Physics Colloquium - Superfluid flow and turbulence in configured Bose-Einstein condensates
- Tuesday, February 14, 2017 from 4:30pm to 5:20pm
- Barnard Hall, Room 103 - view map
Superfluid flow and turbulence in configured Bose-Einstein condensates
Dr. Tyler Neely
School of Mathematics and Physics
The University of Queensland, Brisbane, Australia
First experimentally realised in 1995, Bose-Einstein condensates present highly controllable and clean systems for studying macroscopic quantum effects, such as superfluidity and the behaviour of quantised vortices. The most versatile methods for manipulating these gases utilise structured optical fields. I will discuss how structured light fields can be produced and applied to the trapping and dynamic manipulation of ultracold atoms. In particular, I will describe our technique that utilises simple direct imaging of a digital micromirror device (DMD) to project complex and dynamic optical patterns. This method results in optical potentials that can be configured with 630(20) nm FWHM resolution (532 nm illumination) across an area of 130 m x 207 m at the BEC plane, resulting in near-arbitrary dynamic control of the BEC configuration.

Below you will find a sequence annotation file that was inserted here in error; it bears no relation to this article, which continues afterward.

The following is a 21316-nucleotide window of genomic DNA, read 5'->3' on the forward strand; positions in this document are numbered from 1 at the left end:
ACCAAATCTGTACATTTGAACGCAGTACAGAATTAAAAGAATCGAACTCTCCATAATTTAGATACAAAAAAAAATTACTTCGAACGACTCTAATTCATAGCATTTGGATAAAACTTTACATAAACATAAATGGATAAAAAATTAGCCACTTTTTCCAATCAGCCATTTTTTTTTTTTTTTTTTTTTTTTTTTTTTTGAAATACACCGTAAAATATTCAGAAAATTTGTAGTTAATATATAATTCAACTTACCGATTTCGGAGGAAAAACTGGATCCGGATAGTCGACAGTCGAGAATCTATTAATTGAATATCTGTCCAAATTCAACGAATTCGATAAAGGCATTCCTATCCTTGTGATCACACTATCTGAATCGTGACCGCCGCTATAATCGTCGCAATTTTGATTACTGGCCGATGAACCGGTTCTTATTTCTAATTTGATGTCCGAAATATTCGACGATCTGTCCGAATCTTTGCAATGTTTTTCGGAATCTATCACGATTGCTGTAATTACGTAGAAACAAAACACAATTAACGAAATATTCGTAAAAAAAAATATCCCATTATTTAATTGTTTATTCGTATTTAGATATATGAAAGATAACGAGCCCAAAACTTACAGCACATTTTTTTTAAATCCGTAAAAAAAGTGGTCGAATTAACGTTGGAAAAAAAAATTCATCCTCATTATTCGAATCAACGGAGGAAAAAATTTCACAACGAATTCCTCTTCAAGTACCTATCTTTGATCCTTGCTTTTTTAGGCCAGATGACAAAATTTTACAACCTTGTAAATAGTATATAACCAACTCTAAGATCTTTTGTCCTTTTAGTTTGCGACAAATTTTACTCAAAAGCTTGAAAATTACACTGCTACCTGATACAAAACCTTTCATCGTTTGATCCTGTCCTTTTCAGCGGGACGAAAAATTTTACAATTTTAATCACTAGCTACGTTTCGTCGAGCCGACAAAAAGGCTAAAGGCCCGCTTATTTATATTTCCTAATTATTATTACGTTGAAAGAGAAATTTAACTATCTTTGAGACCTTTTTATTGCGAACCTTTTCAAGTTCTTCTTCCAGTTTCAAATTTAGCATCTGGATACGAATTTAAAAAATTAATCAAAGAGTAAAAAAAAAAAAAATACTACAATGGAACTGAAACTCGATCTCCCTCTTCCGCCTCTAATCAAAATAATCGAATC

We apply these techniques to study coherent superfluid flow in a "dumbbell" Josephson junction, where the shedding of quantised vortices results in dissipation of the flow. With the ability to image vortices, I will describe our recent efforts to explore an interesting phenomenon of two-dimensional quantum turbulence -- the emergence of quantum and classical von Kármán vortex streets in the wake of a translating barrier.
Host: Rufus Cone
*** Refreshments served in the EPS second floor atrium at 3:45 ***
Dr. Neely is a candidate for a Physics Faculty Position
Free and open to the public